Beth Boester




Heather Childress




Debra Albers





II Wellness Policy Implementation, Monitoring, Accountability and Community Engagement

Implementation Plan

The school will develop and maintain a plan for implementation to manage and coordinate the execution of this wellness policy. The plan delineates roles, responsibilities, actions and timelines specific to our school; and includes information about who will be responsible to make what change, by how much, where and when; as well as specific goals and objectives for nutrition standards for all foods and beverages available on the school campus, food and beverage marketing, nutrition promotion and education, physical activity, physical education and other school-based activities that promote student wellness. It is recommended that the school use the Healthy Schools Program online tools to complete a school-level assessment based on the Centers for Disease Control and Prevention’s School Health Index, create an action plan that fosters implementation and generate an annual progress report.

This wellness policy and the progress reports can be found at: htt://trinityhoffman.org

Recordkeeping

The school will retain records to document compliance with the requirements of the wellness policy in the school office. Documentation maintained in this location will include but will not be limited to:

  • The written wellness policy;
  • Documentation demonstrating that the policy has been made available to the public;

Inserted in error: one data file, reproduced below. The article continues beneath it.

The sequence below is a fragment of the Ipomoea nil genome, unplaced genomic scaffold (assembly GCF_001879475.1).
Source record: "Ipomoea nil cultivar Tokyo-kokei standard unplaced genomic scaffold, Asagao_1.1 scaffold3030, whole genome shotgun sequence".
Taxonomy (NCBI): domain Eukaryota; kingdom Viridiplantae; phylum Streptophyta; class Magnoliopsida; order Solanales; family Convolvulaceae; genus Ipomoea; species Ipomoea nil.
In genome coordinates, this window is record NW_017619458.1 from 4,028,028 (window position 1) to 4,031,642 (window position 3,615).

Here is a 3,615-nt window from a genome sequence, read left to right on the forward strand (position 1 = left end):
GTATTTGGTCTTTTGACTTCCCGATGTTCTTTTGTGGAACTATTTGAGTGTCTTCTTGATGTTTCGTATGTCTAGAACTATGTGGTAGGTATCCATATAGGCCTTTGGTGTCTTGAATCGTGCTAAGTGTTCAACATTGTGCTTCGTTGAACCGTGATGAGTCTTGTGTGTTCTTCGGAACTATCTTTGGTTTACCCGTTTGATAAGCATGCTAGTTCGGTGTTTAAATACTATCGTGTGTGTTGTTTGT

• Documentation of efforts to review and update the School’s Wellness Policy; including an indication of who is involved in the update and methods the school uses to make stakeholders aware of their ability to participate on the school health committee;
  • Documentation to demonstrate compliance with the annual public notification requirements;
  • The most recent assessment on the implementation of the school wellness policy;
  • Documentation demonstrating the most recent assessment on the implementation of the School Wellness Policy has been made available to the public.

Annual Notification of Policy

The school will actively inform families and the public each year of basic information about this policy, including its content, any updates to the policy and implementation status. The school will make this information available via the website and/or parent communications. The school will provide as much information as possible about its nutrition environment. This will include a summary of the schools’ events or activities related to wellness policy implementation. Annually, the school will also publicize the name and contact information of the school officials leading and coordinating the committee, as well as information on how the public can get involved with the school wellness committee.

Triennial Progress Assessments

At least once every three years, the school will evaluate compliance with the wellness policy to assess the implementation of the policy and include:

  • The extent to which the school’s wellness policy compares to the Alliance for a Healthier Generation’s model wellness policy; and
  • A description of the progress made in attaining the goals of the School’s wellness policy.

The position/person responsible for managing the triennial assessment and contact information is

Principal, Beth Boester


The school wellness committee will monitor the school’s compliance with the policy.


The school will notify households/families of the availability of the triennial progress report via the school website.


Revisions and Updating the Policy

The school wellness committee will update or modify the wellness policy based on the results of the annual School Health Index and triennial assessments and/or as school priorities change; community needs change; wellness goals are met; new health science, information, and technology emerges; and new Federal or state guidance or standards are issued. The wellness policy will be assessed and updated as indicated at least every three years, following the triennial assessment.


Community Involvement, Outreach and Communications